Domestic Violence against
Women in Haryana
Sr. Professor Surgery
ACROSS THE BORDERS
• Domestic violence is not only a
public health issue but also a
universal problem. Violence within
the four walls of home is taking
place everywhere irrespective of
economic status, culture, religion,
class and ethnicity.
NO PLACE IS SAFE
• Violence against women can be
seen sadly in every corner , on
the streets, at homes and in
places of work. It is a grave social
problem that threatens the
safety, equality and bodily
integrity of every women
NOT AN INDIVIDUAL PROBLEM
• Domestic violence must be
looked at in the context of
our social attitudes rather
than solely as an
• Domestic violence is a pattern of
controlling behaviors aimed at
gaining power in order to control an
intimate partner. It is not just about
hitting or punching. It is a pattern of
assaultive and coercive behavior
including psychological, sexual and
• Domestic violence can be defined as
violent or controlling behavior by a
person towards a partner, usually a
wife, girlfriend, or love. Although the
partner is the primary target, violence is
often directed towards children as well,
and sometimes towards family
members, friends, and even bystanders
in attempts to control their partner.
• The definition of violence would include all
acts of “ physical, verbal, visual or sexual
abuse that are experienced by a women or
girl as threats, invasion or assaults and that
have the effect of hurting her, or degrading
her and /or taking away her ability to control
contact(intimate or otherwise) with another
individual”.( Koss et al.1994).
EXPRESSION OF MASCULINITY
• This is further complicated by
a common belief that violent
acts are an expression of love
and merely a desire to help
the subject be a “ better”
• Such a definition more fully captures all
the different processes by which women
undergo subordination within intimate
relations and fits more directly into a
human rights perspective. Despite
widespread prevalence, such violence is
not customarily acknowledged and has
HARYANA IS NO EXCEPTION
• In Haryana authority of the male
as the head of household is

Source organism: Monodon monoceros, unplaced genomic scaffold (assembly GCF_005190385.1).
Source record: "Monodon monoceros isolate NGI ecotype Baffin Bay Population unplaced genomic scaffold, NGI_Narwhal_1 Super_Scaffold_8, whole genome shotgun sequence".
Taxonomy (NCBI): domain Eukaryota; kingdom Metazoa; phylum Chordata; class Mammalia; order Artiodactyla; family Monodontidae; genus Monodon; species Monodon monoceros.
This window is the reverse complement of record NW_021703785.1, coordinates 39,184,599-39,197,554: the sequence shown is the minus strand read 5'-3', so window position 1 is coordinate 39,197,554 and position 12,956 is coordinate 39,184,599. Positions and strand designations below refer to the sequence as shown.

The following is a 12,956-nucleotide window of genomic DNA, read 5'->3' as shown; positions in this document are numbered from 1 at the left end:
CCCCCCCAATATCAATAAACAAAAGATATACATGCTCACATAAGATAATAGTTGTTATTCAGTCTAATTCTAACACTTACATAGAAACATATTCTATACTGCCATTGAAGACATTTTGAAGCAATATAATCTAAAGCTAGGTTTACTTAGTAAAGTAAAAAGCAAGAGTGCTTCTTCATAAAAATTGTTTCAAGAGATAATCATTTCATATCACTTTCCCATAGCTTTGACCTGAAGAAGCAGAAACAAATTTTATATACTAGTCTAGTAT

unquestionable historically also.
Violence is perceived as part of
the discipline essential for
maintaining the rule of authority
within the family.
Myths, facts and statistics
• MYTH 1: DOMESTIC VIOLENCE DOES NOT
AFFECT MANY PEOPLE.
• Fact: A women is beaten every 1 minute in
the world. Domestic violence is the leading
cause of injury to women between ages 15
and 44 in the USA which is more than car
accidents(Uniform Crime Reports, Federal
bureau of Investigation,1991).
• Battered women are more
likely to suffer miscarriages
and to give birth to babies
with low birth weights
(Surgeon General, United
Myth 2: Battering is only a
momentary loss of temper
• Fact: Battering is the establishment of
control and fear in a relationship
through violence and other forms of
abuse. The batterer uses act of
violence and a series of behaviors
including intimidation, threats,
psychological abuse, isolation ,etc. to
coerce and to control the other person.
• The violence may not
happen often, but it
remains as a hidden,(and
factor.( Uniform Crime
Reports, Federal Bureau of
Myth 3: Domestic violence only
occurs in poor, urban areas.
• Fact 3: Women of all cultures,
races, occupations, income,
levels, and ages are battered--
-by husbands, boyfriends,
lovers and partners.
Myth 4: Domestic violence is just a
push, slap or punch---it does not
produce serious injuries.
• Fact 4: More than 25% of women
who are battered are often severely
injured who visit medical
emergency rooms. One in four
pregnant women has a history of
partner violence(Journal of the
Myth 5: It is easy for battered women
to leave their abuser.
• Fact 5: women who leave their
batterers are at a 75% greater risk
of being killed or tortured by the
batterer than those who stay.(
Barbara hart, National Coalition
Against Domestic Violence, 1998).